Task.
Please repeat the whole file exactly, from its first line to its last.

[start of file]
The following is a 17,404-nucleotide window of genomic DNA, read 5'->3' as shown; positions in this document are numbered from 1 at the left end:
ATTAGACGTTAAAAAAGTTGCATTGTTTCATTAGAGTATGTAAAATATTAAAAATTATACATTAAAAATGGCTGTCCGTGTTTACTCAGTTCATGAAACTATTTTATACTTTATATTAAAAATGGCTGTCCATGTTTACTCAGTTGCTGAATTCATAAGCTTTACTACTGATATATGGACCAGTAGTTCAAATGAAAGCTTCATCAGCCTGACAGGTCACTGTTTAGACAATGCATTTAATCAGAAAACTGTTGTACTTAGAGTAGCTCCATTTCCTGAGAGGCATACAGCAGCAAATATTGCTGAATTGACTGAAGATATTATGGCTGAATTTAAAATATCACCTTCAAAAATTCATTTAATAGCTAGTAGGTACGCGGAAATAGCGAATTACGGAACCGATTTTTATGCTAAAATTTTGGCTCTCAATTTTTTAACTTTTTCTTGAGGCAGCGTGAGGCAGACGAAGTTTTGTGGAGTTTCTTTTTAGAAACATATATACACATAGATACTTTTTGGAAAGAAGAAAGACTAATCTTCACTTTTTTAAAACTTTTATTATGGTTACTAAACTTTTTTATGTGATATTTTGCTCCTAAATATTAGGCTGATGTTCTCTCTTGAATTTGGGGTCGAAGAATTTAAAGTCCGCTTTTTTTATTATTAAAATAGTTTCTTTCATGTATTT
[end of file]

The following is a 17,404-nucleotide window of genomic DNA, read 5'->3' as shown; positions in this document are numbered from 1 at the left end:
ATTAGACGTTAAAAAAGTTGCATTGTTTCATTAGAGTATGTAAAATATTAAAAATTATACATTAAAAATGGCTGTCCGTGTTTACTCAGTTCATGAAACTATTTTATACTTTATATTAAAAATGGCTGTCCATGTTTACTCAGTTGCTGAATTCATAAGCTTTACTACTGATATATGGACCAGTAGTTCAAATGAAAGCTTCATCAGCCTGACAGGTCACTGTTTAGACAATGCATTTAATCAGAAAACTGTTGTACTTAGAGTAGCTCCATTTCCTGAGAGGCATACAGCAGCAAATATTGCTGAATTGACTGAAGATATTATGGCTGAATTTAAAATATCACCTTCAAAAATTCATTTAATAGCTAGTAGGTACGCGGAAATAGCGAATTACGGAACCGATTTTTATGCTAAAATTTTGGCTCTCAATTTTTTAACTTTTTCTTGAGGCAGCGTGAGGCAGACGAAGTTTTGTGGAGTTTCTTTTTAGAAACATATATACACATAGATACTTTTTGGAAAGAAGAAAGACTAATCTTCACTTTTTTAAAACTTTTATTATGGTTACTAAACTTTTTTATGTGATATTTTGCTCCTAAATATTAGGCTGATGTTCTCTCTTGAATTTGGGGTCGAAGAATTTAAAGTCCGCTTTTTTTATTATTAAAATAGTTTCTTTCATGTATTT